According to the World Health Organization (WHO), across the world, every one in three women is likely to have experienced some form of physical or sexual abuse during her lifetime. Violence against women undermines their dignity, security, autonomy and health. While both men and women can be victims of physical, emotional or verbal attacks, it has been widely acknowledged that as a result of unequal distribution of power in the society and gender discrimination, girls and women suffer more serious consequences. A persistent and universal problem across cultures and social groups, violence against women is the most pervasive yet least recognized violation of human rights.
Gender-based violence (GBV) includes physical, sexual and psychological violence and can occur both publicly and privately. Seriously affecting all aspects of a woman’s health, including mental, physical, sexual, reproductive and behavioral, GBV can have immediate, acute, chronic and long-lasting health consequences that may persist long after the violence has stopped.
Types of GBV against women include, but is not limited to, psychological abuse, overt physical abuse, deprivation of resources needed for a woman’s physical and psychological needs, and treatment of women as commodities. An important determinant of mental health, the gender-specific risk factors that increase the probability of women experiencing a mental health problem include socioeconomic disadvantage, lower status of women, GBV, income inequality, and the overburden of caring responsibilities.
Mental health consequences of GBV
While physical injuries are most visible and at times even fatal, often invisible and untreated are the long-term mental health consequences of GBV. The psychological wounds of GBV negatively affect a woman’s mental health. Additionally, women who suffer repeated GBV are more prone to stress-related injuries, isolation, substance abuse disorders (SUD) including increased use of drugs and alcohol, and mental illnesses including post-traumatic stress disorder (PTSD), anxiety, depression, eating disorders and suicidal tendencies. While the victims may appear to have recovered, they may develop severe symptoms, in response, years later.
Violence and abuse often affect a women’s relationship, her community connections, her financial stability and even her employment prospects. Flashbacks of traumatic events, once over, are triggered by images, sounds and memories, creating a fight, freeze or flight response, among its victims. Lack of understanding and validation of the victim’s experience of violence often contributes to the woman’s trauma and isolates her from her friends, family and community, further contributing to the feelings of anxiety and depression.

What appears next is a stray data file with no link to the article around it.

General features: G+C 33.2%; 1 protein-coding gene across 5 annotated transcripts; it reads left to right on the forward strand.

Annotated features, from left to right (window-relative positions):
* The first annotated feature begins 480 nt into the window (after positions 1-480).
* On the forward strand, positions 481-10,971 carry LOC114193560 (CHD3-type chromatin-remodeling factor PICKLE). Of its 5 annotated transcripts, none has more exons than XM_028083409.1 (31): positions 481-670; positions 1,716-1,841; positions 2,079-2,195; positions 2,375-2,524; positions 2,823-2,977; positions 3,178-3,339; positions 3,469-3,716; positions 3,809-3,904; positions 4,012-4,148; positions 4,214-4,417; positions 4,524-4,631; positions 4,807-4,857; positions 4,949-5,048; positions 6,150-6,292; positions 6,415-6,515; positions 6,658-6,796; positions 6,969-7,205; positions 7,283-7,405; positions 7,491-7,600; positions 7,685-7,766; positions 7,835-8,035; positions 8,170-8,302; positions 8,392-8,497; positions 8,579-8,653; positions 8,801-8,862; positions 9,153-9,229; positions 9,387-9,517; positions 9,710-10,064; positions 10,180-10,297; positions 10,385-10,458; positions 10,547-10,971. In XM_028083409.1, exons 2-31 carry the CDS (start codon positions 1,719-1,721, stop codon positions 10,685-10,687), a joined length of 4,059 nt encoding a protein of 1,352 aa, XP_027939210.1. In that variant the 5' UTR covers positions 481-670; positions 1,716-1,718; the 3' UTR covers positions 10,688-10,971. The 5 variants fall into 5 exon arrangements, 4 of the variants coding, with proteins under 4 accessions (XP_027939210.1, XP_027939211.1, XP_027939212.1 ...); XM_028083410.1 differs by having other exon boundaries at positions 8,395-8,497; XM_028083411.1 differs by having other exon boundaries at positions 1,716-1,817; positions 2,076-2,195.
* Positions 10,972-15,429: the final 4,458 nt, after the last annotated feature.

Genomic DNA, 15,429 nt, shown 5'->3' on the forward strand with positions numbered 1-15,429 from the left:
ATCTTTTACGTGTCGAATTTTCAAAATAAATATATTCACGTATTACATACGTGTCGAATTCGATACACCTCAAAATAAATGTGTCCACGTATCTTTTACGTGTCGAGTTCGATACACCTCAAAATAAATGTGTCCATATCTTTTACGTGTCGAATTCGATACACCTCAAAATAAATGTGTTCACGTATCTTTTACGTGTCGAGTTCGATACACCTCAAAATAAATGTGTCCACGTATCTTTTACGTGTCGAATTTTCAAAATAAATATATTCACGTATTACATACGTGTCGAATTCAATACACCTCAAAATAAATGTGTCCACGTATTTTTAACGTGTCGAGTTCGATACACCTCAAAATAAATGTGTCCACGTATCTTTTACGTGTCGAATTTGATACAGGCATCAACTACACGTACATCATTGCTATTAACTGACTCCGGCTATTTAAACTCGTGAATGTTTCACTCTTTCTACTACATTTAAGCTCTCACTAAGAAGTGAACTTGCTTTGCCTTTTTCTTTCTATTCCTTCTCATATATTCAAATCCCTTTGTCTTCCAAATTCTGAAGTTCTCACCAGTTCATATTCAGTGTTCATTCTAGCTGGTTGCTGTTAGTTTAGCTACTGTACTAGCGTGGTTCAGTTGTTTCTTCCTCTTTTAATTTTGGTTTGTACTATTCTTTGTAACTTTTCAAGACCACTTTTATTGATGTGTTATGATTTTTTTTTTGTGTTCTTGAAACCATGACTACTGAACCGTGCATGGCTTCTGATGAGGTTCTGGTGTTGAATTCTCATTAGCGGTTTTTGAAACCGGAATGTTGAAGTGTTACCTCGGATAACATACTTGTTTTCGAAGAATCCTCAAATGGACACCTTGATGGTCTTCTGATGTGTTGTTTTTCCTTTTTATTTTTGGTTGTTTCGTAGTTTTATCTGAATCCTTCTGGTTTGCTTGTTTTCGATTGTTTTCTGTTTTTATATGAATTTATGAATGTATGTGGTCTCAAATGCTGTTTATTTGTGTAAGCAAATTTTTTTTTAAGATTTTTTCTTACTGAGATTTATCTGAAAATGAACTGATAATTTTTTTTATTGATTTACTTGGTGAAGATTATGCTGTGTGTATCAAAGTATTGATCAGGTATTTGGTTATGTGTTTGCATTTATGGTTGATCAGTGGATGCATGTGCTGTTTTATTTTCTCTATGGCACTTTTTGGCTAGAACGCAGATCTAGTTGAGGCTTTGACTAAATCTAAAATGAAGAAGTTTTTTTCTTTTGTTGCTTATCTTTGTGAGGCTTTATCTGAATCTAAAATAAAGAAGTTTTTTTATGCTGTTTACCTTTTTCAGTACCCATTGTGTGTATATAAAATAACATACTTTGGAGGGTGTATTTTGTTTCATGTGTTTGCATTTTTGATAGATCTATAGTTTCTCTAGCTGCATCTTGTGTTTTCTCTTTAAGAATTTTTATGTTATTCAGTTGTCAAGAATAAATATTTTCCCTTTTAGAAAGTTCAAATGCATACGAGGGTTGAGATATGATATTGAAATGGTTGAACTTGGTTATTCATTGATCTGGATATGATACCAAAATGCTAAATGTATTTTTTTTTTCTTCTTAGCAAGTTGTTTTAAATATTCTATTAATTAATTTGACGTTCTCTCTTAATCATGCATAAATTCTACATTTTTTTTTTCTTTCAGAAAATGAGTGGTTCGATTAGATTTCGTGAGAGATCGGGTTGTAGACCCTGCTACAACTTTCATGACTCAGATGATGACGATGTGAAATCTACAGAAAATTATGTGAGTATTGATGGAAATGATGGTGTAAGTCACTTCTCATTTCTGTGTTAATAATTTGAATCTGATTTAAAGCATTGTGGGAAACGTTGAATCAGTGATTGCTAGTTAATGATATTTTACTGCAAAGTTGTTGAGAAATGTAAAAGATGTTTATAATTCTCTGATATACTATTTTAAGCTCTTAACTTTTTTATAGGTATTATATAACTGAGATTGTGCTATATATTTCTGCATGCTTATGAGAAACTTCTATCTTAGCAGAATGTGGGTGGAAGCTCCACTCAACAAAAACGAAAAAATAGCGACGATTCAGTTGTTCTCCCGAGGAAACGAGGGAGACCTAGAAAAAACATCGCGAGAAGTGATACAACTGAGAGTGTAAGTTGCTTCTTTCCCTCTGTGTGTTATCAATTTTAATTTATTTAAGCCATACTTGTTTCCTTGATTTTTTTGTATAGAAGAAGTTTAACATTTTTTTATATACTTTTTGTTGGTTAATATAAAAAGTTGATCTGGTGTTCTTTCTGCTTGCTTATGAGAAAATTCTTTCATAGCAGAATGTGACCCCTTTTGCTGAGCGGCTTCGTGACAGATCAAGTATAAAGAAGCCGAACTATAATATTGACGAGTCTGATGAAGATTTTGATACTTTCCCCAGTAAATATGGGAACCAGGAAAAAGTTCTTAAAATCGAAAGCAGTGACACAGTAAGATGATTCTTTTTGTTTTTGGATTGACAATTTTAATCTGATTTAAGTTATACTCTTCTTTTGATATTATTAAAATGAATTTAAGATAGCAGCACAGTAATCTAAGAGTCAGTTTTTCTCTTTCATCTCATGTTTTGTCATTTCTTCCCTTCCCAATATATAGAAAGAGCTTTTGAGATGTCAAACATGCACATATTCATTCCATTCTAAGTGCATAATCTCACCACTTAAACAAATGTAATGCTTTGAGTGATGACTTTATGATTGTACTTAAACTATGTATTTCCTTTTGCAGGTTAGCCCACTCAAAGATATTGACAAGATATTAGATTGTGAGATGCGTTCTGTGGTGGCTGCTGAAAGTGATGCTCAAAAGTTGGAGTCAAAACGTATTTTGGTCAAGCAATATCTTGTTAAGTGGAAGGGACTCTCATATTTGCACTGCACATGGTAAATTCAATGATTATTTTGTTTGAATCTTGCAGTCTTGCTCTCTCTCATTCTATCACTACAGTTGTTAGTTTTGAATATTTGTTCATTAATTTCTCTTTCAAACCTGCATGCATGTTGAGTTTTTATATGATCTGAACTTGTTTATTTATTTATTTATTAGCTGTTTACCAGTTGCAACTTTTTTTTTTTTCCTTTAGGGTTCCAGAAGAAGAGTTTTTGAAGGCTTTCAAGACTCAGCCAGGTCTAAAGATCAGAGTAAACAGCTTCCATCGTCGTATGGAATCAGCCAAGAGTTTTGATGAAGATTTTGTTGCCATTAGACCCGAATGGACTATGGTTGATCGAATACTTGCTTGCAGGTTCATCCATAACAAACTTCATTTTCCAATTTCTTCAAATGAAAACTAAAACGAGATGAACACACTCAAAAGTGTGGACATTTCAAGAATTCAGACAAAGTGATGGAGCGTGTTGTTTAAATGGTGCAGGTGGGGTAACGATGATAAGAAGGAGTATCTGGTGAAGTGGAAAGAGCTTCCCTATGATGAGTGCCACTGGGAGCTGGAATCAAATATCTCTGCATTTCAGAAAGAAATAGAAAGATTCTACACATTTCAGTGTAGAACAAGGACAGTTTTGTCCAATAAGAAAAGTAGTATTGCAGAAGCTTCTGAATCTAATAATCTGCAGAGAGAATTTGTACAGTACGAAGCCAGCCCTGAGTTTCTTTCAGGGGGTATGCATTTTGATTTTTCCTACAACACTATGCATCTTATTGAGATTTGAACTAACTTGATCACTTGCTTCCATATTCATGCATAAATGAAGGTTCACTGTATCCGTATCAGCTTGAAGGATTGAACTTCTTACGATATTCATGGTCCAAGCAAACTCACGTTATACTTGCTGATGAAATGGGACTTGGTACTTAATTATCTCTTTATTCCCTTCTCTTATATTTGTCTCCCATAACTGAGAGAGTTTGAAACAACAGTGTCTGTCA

Studies associate GBV with higher rates of mental health disorders
According to an Australian research, women who underwent the four most common types of GBV, such as stalking, sexual assault, rape and intimate partner violence, were strongly associated with higher rates of mental health disorders, physical and mental disability and dysfunction, and impaired quality of life. Further, women who experienced one form of GBV were more likely to experience the other forms during their lifetimes. The research also associated GBV with the occurrence of three broad classes of lifetime mental health illnesses, including generalized anxiety disorders (GAD), mood disorders and substance use disorders (SUD), with women with the greatest exposure to GBV experiencing the highest rates of these disorders.
According to a recent research, as compared to men, women are twice more likely to experience PTSD. Women, during the study, reported a threefold higher level of exposure to GBV and twice the prevalence of lifetime PTSD. The researchers observed that the network trauma and GBV may contribute to their gender difference in PTSD occurrence.
In 1971, the United States Congress designated Aug. 26 as the Women’s Equality Day to commemorate the passage of the 19th Amendment granting women the right to vote. A major landmark in the women’s rights movement in the U.S., the day also calls attention to women’s rights and their continuing efforts towards full equality in all sectors.
Road to recovery
Though inequality and gender stereotypes are harmful to the mental health of women, not addressing these issues can prove to be debilitating. A solution-focused approach, in a safe, compassionate and supportive environment, not only assists women in their recovery from GBV but also empowers them to make the necessary changes to promote recovery and build resilience. Celebrating womanhood and respecting their special needs, the women’s only facility of Sovereign Health in Chandler, Arizona, provides comprehensive evaluations and integrated treatment. We offer trauma-specific treatment that addresses the consequences of victimization and promotes healing and recovery.
For more information about our alumni services and recovery management program and how you can benefit from it, call our 24/7 helpline 866-501-9425.